And if CityPlace is heading for ghettoization, it probably won’t be going alone. Quick, cheaply built CityPlace-style investments are popping up across the city. If condo developers don’t start thinking long-term, these developments are going to go the same way of many of Toronto’s ill-conceived “towers in a park” residential projects.


  • Anonymous

    I assume when the boom goes bust it will mean a lot of cheap condos for first-time buyers. A little silver lining?

    • Steve Michalowicz

      I think I had that Hayek vs Keynes rap stuck in my head.

  • Anonymous

    The biggest difference between St James town and City Place, is the former is rental owned by one owner per building, City Place is owned by 1000′s of owners. Rentals are full of ‘transient’ people that run and scatter when faced with a landlord that refuse to fix the place up. Home owners will fight to protect their investments. St James will be torn down, City Place will mature and prosper.

    • Bryan Cook

      The problem with the theory is that a large number of the owners are absentee. therefore their concern is maintaining their income. If push comes to shove absent owners will vote for austerity measure to cut the condo fees which they pay. There will be a future battle between the resident and absent owners.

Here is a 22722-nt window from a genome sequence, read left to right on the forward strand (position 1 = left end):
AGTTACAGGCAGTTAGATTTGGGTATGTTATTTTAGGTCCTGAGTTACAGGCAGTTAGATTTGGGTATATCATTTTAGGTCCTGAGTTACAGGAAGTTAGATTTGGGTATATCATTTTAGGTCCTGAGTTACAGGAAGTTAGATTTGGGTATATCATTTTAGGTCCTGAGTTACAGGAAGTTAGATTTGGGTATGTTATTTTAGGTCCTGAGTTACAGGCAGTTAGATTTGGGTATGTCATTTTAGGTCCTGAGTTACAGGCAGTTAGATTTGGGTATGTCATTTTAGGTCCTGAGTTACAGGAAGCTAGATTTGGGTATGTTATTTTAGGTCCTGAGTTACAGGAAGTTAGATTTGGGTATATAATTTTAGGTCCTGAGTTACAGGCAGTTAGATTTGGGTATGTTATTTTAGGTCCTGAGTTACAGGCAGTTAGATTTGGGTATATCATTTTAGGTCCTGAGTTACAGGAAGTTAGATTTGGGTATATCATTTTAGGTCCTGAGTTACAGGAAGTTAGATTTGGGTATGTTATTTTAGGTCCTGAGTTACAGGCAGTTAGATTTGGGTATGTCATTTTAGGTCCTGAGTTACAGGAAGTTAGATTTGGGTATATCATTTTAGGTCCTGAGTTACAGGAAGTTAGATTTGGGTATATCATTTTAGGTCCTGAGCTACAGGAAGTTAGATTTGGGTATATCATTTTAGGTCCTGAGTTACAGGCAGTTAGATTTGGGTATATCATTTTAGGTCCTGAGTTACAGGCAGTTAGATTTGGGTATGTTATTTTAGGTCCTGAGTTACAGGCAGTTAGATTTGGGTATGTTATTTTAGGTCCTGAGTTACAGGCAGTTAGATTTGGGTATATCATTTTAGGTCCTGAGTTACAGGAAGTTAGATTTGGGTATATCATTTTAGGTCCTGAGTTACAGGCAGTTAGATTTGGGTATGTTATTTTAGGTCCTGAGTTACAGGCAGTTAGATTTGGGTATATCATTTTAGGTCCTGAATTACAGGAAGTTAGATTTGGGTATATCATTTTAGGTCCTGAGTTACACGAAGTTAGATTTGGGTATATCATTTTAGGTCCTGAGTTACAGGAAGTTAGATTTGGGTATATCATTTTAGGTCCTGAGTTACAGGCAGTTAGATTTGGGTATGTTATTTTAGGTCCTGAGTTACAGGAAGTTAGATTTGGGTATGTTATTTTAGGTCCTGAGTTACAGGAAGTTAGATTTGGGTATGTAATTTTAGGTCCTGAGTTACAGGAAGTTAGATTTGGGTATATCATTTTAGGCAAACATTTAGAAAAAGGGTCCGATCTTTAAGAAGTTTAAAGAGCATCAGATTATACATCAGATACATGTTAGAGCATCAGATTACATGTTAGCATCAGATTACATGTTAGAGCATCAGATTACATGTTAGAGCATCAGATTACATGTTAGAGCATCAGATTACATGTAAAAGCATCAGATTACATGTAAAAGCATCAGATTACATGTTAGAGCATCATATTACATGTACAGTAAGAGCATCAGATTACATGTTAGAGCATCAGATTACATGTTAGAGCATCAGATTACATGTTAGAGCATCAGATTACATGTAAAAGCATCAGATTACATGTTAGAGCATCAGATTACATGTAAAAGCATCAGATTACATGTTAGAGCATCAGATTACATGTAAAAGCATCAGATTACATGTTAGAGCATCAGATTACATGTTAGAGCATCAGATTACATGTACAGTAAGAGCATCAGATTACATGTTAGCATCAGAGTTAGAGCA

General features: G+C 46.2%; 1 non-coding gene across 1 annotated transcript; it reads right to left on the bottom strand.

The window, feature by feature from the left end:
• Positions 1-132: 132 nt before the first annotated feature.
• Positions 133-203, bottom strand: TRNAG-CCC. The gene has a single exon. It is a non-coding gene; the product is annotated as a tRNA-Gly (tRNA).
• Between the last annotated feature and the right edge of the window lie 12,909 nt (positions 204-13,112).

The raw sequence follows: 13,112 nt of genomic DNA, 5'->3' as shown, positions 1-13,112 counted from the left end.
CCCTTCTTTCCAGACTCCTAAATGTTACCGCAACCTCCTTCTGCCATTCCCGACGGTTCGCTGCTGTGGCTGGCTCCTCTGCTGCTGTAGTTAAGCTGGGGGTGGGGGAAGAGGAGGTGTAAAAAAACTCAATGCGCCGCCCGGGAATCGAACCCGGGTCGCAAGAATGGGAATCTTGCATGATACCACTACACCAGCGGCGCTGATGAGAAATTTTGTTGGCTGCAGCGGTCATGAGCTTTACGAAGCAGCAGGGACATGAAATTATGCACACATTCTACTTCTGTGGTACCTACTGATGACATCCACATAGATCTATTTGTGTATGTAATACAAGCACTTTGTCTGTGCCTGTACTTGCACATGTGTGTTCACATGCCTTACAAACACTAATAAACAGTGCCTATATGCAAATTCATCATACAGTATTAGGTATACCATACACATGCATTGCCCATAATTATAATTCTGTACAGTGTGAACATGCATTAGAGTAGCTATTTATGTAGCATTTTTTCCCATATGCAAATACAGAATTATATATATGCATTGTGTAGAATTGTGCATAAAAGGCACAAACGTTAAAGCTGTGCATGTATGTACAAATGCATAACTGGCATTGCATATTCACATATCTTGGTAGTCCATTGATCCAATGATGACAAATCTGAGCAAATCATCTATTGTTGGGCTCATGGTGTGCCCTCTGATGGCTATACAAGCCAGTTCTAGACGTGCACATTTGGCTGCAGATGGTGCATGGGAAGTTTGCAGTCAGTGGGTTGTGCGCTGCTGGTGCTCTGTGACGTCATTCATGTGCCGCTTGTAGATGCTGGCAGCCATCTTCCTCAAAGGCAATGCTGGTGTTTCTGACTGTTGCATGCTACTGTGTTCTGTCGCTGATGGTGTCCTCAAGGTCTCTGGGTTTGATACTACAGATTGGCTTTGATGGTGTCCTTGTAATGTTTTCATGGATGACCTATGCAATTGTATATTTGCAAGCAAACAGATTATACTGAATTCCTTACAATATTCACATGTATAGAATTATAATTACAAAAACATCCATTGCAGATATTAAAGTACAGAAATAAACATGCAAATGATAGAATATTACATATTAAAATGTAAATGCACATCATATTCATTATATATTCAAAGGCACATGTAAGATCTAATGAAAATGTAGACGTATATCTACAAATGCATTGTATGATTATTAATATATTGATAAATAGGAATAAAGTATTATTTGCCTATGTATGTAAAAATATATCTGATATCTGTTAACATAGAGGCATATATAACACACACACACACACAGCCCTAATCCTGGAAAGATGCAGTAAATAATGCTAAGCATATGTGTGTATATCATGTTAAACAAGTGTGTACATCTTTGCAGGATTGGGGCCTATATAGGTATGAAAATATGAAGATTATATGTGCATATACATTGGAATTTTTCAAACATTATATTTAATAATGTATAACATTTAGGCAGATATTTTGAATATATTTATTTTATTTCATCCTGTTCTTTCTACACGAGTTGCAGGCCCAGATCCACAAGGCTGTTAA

• Chris Dart

      Yeah, City Place is actually worse, because I’m not going to pull a fake stat out of my ass here, but anecdotally, WELL over half the owners are actually landlords. These are functionally rental buildings, and the condo industry really has made very few bones about that.

      They’re not going to fight for the value of their investments. When things start needing fixing, they’ll take the money they’ve made and sell the unit for whatever they can get.

      Also, St. Jamestown is much better constructed, and if you’ve ever lived there, has MORE of a sense of community. There are children there. There are old people. It’s real life.

  • Bryan Cook

    Th ebiggest problem for Cityplace West is that Fort York blvd is not finished. Until it reaches Bathurst or they open Dan Leckie way the only way in and out is Spadina.

  • Peter

    I find it incredible that everyone assumes that neighbourhoods are born and mature overnight.
    I’ve lived in CityPlace for two years and yes there are things that annoy be about it, but also, I’ve seen the neighbourhood slowly change and improve.

    Specifically I’m talking about new businesses opening up, the pedestrian ramp over the rail tracks apparently being close to being done, and Fort York getting closer to opening up.